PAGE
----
How can I sort list with IO Compare function?

sortWith :: [String] -> (String -> String -> IO Ordering) -> IO [String]

Sortby expects (a->a->Ordering) and I don't know, how to deal with it. I am too lazy to implement quick sort myself.

  • What does the Bool mean? sortBy has type (a -> a -> Ordering) -> [a] -> [a], which uses a function that returns an Ordering, not a Bool.
    – dflemstr
    Commented Jul 13, 2012 at 11:46

4 Answers 4


I'm afraid there is no simple way. If it was possible to lift

sortBy :: Ord a => (a -> a -> Ordering) -> [a] -> [a]


sortByM :: (Ord a, Monad m) => (a -> a -> m Ordering) -> [a] -> m [a]

you could see the order of comparisons in implementation of sortBy, violating referential transparency.

In general, it's easy to go from xxxM to xxx but not conversely.

Possible options:

  • Implement a monadic sorting method
  • Use the monadlist library, which contains insertion sort (as in dflemstr's answer)
  • Use unsafePerformIO as a hack
  • Switch to sorting by key and use the Schwartzian transform

    sortOnM :: (Monad m, Ord k) => (a -> m k) -> [a] -> m [a]
    sortOnM f xs = liftM (map fst . sortBy (comparing snd)) $
                     mapM (\x -> liftM (x,) (f x)) xs
  • 2
    can you elaborate more on why does sortByM violate referential transparency?
    – is7s
    Commented Jul 13, 2012 at 13:36
  • 3
    sortByM does not violate it. A potential function lifting sortBy to sortByM does. Two sorting functions sortBy1, sortBy2 :: Ord a => (a -> a -> Ordering) -> [a] -> [a] should be fully interchangeable, even if they perform comparisons in different order. If you let f i j = print (i,j) >> return (compare i j) then lift sortBy1 f might print a different sequence from lift sortBy2 f.
    – sdcvvc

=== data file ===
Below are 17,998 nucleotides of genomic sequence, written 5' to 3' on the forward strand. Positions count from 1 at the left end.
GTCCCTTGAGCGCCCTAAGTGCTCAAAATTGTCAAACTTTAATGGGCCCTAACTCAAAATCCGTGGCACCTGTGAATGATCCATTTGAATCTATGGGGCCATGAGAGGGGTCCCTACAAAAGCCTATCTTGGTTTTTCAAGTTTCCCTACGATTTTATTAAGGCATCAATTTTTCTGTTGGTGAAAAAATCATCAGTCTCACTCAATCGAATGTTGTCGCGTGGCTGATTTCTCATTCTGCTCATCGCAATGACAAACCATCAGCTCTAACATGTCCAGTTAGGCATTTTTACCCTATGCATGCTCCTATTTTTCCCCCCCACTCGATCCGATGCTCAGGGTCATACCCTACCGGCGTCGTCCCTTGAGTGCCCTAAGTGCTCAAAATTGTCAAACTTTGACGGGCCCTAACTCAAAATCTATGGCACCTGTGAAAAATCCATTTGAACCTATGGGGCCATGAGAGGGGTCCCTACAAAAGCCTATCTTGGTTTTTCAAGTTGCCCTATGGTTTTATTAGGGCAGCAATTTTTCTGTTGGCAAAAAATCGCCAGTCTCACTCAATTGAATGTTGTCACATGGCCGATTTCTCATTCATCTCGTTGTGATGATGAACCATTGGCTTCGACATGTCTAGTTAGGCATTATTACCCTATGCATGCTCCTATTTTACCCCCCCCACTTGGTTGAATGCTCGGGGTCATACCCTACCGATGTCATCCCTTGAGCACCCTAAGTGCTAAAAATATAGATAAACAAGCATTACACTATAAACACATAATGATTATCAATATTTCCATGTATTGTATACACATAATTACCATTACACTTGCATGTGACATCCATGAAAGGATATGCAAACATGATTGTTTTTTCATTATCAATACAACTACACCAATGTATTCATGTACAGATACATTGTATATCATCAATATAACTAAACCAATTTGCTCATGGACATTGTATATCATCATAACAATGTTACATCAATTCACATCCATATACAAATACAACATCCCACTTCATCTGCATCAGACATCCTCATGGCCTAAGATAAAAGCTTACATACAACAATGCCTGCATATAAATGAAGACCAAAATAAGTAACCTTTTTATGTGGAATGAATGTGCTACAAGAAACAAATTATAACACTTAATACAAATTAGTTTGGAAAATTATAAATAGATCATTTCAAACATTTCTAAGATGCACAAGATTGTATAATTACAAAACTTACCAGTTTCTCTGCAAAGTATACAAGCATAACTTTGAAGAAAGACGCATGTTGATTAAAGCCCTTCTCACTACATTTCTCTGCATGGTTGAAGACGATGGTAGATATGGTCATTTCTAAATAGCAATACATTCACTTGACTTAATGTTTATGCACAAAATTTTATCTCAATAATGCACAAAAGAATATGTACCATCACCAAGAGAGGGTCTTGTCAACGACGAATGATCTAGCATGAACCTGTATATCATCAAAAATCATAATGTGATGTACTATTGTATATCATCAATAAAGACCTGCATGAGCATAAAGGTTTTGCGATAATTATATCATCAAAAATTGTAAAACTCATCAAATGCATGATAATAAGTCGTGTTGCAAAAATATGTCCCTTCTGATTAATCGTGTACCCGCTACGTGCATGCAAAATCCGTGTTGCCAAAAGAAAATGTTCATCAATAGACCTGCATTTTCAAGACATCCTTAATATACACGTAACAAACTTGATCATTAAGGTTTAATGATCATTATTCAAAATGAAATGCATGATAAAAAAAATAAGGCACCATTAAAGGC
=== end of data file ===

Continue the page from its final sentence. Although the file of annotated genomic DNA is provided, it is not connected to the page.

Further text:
Commented Jul 13, 2012 at 14:03

The sortBy function uses merge sort as the algorithm in GHC, but the Haskell 98 Report dictates that insertion sort should be used.

For simplicity, because I don't have a compiler so I cannot test my code, I will implement insertion sort here:

import Data.Foldable (foldrM)

insertByM :: (a -> a -> IO Ordering) -> a -> [a] -> IO [a]
insertByM _   x [] = return [x]
insertByM cmp x ys@(y:ys') = do
  p <- cmp x y
  case p of
    GT -> do
      rest <- insertByM cmp x ys'
      return $ y : rest
    _ -> return $ x : ys

sortByM :: (a -> a -> IO Ordering) -> [a] -> IO [a]
sortByM cmp = foldrM (insertByM cmp) []

As I said, I haven't tested this code, but it could/should work.

  • 2
    In Haskell Report 2010 it no longer dictate that insertion sort should be used. It only requires a stable sort algorithm to be used. And GHC is using merge sort.
    – kennytm
    Commented Jul 13, 2012 at 12:24

Oh, I've done this one before! Merge sort with monadic comparator:

type MComparator m a = a -> a -> m Ordering

sortByM :: (Monad m, Functor m) => MComparator m a -> [a] -> m [a]
sortByM cmp []  = return []
sortByM cmp [x] = return [x]
sortByM cmp xs = do
  let (ys, zs) = partition xs
  ys' <- sortByM cmp ys
  zs' <- sortByM cmp zs
  merge ys' zs'
  where merge [] bs = return bs
        merge as [] = return as
        merge (a:as) (b:bs) = do
          comparison <- cmp a b
          case comparison of
            LT -> (a:) <$> merge as (b:bs)
            _  -> (b:) <$> merge (a:as) bs
        partition xs = splitAt (length xs `quot` 2) xs

From my blog post: http://unknownparallel.wordpress.com/2012/07/03/using-monadic-effects-to-reverse-a-merge-sort/


Was it Larry Wall who said that laziness is one of the 3 great virtues of a programmer?

It seems you want to transform a function of type (a -> a -> b) into a function of type (a -> a -> c b). Let's plug that into Hoogle. Now, if you know that IO is a Monad, you'll see about the 10th match down in liftM2. Check the type of (liftM2 sortBy), is that what you want?

  • 9
    This is not the right answer. You should note that the comparison function (the second argument) also is in the IO monad.
    – dflemstr
    Commented Jul 13, 2012 at 12:02

Your Answer

By clicking “Post Your Answer”, you agree to our terms of service and acknowledge you have read our privacy policy.

Not the answer you're looking for? Browse other questions tagged or ask your own question.